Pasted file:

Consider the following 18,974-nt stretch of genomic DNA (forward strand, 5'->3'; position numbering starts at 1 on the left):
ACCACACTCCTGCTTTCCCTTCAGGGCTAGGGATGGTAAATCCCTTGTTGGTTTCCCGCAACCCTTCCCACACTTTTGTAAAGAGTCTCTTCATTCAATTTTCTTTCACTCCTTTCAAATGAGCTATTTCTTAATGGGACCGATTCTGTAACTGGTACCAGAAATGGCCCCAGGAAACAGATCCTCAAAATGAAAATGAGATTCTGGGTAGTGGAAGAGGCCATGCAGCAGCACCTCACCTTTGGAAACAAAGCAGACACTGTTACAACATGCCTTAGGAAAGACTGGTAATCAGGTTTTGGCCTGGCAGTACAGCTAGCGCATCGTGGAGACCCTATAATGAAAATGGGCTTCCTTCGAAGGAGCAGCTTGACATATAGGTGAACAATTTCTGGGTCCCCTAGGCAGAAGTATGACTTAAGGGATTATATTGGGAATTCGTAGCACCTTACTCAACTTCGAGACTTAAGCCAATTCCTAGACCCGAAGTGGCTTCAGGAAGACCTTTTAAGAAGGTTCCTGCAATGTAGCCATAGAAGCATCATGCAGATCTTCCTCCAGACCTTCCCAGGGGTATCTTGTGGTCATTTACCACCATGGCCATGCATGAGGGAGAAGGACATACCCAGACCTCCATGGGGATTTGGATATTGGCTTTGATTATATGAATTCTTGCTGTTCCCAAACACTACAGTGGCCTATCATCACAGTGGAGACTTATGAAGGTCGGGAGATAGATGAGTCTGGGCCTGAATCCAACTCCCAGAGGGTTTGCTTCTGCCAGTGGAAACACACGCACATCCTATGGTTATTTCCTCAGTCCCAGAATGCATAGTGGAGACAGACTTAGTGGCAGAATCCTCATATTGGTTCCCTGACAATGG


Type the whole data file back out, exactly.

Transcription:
Consider the following 18,974-nt stretch of genomic DNA (forward strand, 5'->3'; position numbering starts at 1 on the left):
ACCACACTCCTGCTTTCCCTTCAGGGCTAGGGATGGTAAATCCCTTGTTGGTTTCCCGCAACCCTTCCCACACTTTTGTAAAGAGTCTCTTCATTCAATTTTCTTTCACTCCTTTCAAATGAGCTATTTCTTAATGGGACCGATTCTGTAACTGGTACCAGAAATGGCCCCAGGAAACAGATCCTCAAAATGAAAATGAGATTCTGGGTAGTGGAAGAGGCCATGCAGCAGCACCTCACCTTTGGAAACAAAGCAGACACTGTTACAACATGCCTTAGGAAAGACTGGTAATCAGGTTTTGGCCTGGCAGTACAGCTAGCGCATCGTGGAGACCCTATAATGAAAATGGGCTTCCTTCGAAGGAGCAGCTTGACATATAGGTGAACAATTTCTGGGTCCCCTAGGCAGAAGTATGACTTAAGGGATTATATTGGGAATTCGTAGCACCTTACTCAACTTCGAGACTTAAGCCAATTCCTAGACCCGAAGTGGCTTCAGGAAGACCTTTTAAGAAGGTTCCTGCAATGTAGCCATAGAAGCATCATGCAGATCTTCCTCCAGACCTTCCCAGGGGTATCTTGTGGTCATTTACCACCATGGCCATGCATGAGGGAGAAGGACATACCCAGACCTCCATGGGGATTTGGATATTGGCTTTGATTATATGAATTCTTGCTGTTCCCAAACACTACAGTGGCCTATCATCACAGTGGAGACTTATGAAGGTCGGGAGATAGATGAGTCTGGGCCTGAATCCAACTCCCAGAGGGTTTGCTTCTGCCAGTGGAAACACACGCACATCCTATGGTTATTTCCTCAGTCCCAGAATGCATAGTGGAGACAGACTTAGTGGCAGAATCCTCATATTGGTTCCCTGACAATGG